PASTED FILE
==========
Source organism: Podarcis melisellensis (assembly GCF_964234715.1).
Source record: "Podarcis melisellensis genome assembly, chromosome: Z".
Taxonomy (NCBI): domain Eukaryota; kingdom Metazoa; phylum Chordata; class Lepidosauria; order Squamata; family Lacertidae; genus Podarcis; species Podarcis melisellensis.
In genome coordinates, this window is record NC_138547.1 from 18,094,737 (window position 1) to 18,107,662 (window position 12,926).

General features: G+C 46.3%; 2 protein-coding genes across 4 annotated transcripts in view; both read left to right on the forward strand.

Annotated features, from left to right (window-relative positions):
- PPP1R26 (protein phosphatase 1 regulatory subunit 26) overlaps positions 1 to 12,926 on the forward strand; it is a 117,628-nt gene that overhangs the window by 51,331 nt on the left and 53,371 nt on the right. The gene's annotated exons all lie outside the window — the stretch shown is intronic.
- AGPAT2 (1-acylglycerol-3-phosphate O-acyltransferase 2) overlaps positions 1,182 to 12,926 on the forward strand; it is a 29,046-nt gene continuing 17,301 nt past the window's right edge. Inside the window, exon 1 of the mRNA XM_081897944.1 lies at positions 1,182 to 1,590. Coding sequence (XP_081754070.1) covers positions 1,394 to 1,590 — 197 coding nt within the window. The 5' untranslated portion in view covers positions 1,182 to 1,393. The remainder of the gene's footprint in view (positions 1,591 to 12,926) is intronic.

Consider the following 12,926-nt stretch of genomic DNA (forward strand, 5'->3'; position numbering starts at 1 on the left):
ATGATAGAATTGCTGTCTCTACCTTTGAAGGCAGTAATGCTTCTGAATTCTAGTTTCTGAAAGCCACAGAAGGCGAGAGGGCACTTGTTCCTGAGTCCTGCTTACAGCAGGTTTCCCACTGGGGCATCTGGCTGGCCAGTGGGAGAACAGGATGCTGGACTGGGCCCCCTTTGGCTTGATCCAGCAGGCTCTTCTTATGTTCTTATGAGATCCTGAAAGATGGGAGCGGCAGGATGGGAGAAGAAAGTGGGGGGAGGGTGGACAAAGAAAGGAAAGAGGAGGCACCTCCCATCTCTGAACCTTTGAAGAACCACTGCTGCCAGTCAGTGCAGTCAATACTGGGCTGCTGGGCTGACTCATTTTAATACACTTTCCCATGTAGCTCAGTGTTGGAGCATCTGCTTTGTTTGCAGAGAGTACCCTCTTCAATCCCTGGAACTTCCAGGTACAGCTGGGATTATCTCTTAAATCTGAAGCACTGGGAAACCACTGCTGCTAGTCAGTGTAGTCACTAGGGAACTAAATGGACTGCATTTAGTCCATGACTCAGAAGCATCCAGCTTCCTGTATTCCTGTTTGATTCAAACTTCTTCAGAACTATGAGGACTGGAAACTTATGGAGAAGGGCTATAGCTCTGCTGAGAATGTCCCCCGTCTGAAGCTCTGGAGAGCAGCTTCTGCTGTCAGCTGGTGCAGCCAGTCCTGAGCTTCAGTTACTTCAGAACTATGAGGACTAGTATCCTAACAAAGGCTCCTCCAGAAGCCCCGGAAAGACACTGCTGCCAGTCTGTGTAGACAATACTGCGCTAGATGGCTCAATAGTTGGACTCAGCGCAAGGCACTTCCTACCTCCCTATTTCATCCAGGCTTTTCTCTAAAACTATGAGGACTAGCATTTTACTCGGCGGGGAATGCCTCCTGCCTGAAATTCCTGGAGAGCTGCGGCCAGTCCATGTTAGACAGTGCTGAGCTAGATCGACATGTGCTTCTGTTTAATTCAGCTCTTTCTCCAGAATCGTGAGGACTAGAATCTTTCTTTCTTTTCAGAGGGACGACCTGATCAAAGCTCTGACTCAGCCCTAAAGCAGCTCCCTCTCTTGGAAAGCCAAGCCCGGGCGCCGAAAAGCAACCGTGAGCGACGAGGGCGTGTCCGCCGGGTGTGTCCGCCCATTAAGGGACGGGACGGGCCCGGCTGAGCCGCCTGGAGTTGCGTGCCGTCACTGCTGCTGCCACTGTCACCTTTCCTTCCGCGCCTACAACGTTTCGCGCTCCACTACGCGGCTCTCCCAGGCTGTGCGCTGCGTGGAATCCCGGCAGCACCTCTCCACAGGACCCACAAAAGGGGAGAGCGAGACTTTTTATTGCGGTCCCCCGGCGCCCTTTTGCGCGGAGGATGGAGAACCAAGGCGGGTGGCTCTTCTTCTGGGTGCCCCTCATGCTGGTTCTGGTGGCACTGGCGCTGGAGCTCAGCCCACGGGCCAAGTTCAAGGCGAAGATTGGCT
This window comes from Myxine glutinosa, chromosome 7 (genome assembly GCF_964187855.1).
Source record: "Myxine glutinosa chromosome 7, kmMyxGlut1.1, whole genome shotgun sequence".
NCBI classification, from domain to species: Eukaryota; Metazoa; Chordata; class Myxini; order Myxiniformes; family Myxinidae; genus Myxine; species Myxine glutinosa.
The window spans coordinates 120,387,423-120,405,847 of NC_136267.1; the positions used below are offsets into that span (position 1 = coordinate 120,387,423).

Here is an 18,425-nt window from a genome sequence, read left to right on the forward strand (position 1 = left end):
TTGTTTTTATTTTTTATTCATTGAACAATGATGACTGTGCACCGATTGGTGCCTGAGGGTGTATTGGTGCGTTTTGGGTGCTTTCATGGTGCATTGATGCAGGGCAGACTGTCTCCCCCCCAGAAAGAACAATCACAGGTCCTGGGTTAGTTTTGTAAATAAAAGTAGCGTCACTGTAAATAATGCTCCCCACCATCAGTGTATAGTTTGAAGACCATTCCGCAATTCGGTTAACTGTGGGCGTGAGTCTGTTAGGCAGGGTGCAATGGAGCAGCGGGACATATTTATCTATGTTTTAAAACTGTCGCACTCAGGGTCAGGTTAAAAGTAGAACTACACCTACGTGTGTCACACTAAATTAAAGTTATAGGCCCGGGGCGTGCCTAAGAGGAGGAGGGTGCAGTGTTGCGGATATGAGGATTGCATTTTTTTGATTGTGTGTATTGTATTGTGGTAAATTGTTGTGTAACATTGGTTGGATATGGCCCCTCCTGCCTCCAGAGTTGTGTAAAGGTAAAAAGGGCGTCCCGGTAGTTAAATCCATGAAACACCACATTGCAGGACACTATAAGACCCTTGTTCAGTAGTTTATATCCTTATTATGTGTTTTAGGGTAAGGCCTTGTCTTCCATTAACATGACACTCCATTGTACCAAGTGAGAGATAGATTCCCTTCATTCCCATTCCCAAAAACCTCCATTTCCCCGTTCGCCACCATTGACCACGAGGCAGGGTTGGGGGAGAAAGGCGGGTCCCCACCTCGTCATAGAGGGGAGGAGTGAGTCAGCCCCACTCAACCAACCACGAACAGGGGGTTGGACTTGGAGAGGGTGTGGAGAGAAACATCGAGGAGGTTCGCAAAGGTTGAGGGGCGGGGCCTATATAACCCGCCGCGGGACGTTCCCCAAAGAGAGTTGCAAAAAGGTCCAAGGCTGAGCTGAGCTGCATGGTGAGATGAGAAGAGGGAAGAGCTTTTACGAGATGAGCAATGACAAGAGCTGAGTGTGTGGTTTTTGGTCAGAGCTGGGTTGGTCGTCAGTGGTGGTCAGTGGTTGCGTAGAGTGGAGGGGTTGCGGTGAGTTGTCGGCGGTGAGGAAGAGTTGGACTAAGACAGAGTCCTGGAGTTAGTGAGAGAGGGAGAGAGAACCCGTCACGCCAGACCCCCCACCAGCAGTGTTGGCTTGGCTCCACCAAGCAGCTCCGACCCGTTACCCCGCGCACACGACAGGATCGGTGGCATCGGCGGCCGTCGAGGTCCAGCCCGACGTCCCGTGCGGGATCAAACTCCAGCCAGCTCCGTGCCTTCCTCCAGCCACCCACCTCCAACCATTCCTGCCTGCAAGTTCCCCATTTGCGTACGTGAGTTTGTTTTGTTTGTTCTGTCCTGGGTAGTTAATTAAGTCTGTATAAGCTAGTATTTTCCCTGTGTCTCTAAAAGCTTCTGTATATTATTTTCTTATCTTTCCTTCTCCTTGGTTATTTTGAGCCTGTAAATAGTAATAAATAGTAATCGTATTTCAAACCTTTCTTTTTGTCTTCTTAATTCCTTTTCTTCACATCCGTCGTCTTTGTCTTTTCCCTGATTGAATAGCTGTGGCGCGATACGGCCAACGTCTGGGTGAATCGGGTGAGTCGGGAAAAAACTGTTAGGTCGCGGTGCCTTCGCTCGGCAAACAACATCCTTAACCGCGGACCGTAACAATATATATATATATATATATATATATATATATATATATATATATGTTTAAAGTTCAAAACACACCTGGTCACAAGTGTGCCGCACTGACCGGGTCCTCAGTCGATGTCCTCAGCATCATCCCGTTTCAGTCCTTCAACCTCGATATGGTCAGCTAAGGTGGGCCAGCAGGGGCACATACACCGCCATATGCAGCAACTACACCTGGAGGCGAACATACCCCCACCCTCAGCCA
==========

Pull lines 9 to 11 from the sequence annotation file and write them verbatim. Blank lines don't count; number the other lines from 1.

Consider the following 12,926-nt stretch of genomic DNA (forward strand, 5'->3'; position numbering starts at 1 on the left):
ATGATAGAATTGCTGTCTCTACCTTTGAAGGCAGTAATGCTTCTGAATTCTAGTTTCTGAAAGCCACAGAAGGCGAGAGGGCACTTGTTCCTGAGTCCTGCTTACAGCAGGTTTCCCACTGGGGCATCTGGCTGGCCAGTGGGAGAACAGGATGCTGGACTGGGCCCCCTTTGGCTTGATCCAGCAGGCTCTTCTTATGTTCTTATGAGATCCTGAAAGATGGGAGCGGCAGGATGGGAGAAGAAAGTGGGGGGAGGGTGGACAAAGAAAGGAAAGAGGAGGCACCTCCCATCTCTGAACCTTTGAAGAACCACTGCTGCCAGTCAGTGCAGTCAATACTGGGCTGCTGGGCTGACTCATTTTAATACACTTTCCCATGTAGCTCAGTGTTGGAGCATCTGCTTTGTTTGCAGAGAGTACCCTCTTCAATCCCTGGAACTTCCAGGTACAGCTGGGATTATCTCTTAAATCTGAAGCACTGGGAAACCACTGCTGCTAGTCAGTGTAGTCACTAGGGAACTAAATGGACTGCATTTAGTCCATGACTCAGAAGCATCCAGCTTCCTGTATTCCTGTTTGATTCAAACTTCTTCAGAACTATGAGGACTGGAAACTTATGGAGAAGGGCTATAGCTCTGCTGAGAATGTCCCCCGTCTGAAGCTCTGGAGAGCAGCTTCTGCTGTCAGCTGGTGCAGCCAGTCCTGAGCTTCAGTTACTTCAGAACTATGAGGACTAGTATCCTAACAAAGGCTCCTCCAGAAGCCCCGGAAAGACACTGCTGCCAGTCTGTGTAGACAATACTGCGCTAGATGGCTCAATAGTTGGACTCAGCGCAAGGCACTTCCTACCTCCCTATTTCATCCAGGCTTTTCTCTAAAACTATGAGGACTAGCATTTTACTCGGCGGGGAATGCCTCCTGCCTGAAATTCCTGGAGAGCTGCGGCCAGTCCATGTTAGACAGTGCTGAGCTAGATCGACATGTGCTTCTGTTTAATTCAGCTCTTTCTCCAGAATCGTGAGGACTAGAATCTTTCTTTCTTTTCAGAGGGACGACCTGATCAAAGCTCTGACTCAGCCCTAAAGCAGCTCCCTCTCTTGGAAAGCCAAGCCCGGGCGCCGAAAAGCAACCGTGAGCGACGAGGGCGTGTCCGCCGGGTGTGTCCGCCCATTAAGGGACGGGACGGGCCCGGCTGAGCCGCCTGGAGTTGCGTGCCGTCACTGCTGCTGCCACTGTCACCTTTCCTTCCGCGCCTACAACGTTTCGCGCTCCACTACGCGGCTCTCCCAGGCTGTGCGCTGCGTGGAATCCCGGCAGCACCTCTCCACAGGACCCACAAAAGGGGAGAGCGAGACTTTTTATTGCGGTCCCCCGGCGCCCTTTTGCGCGGAGGATGGAGAACCAAGGCGGGTGGCTCTTCTTCTGGGTGCCCCTCATGCTGGTTCTGGTGGCACTGGCGCTGGAGCTCAGCCCACGGGCCAAGTTCAAGGCGAAGATTGGCT
This window comes from Myxine glutinosa, chromosome 7 (genome assembly GCF_964187855.1).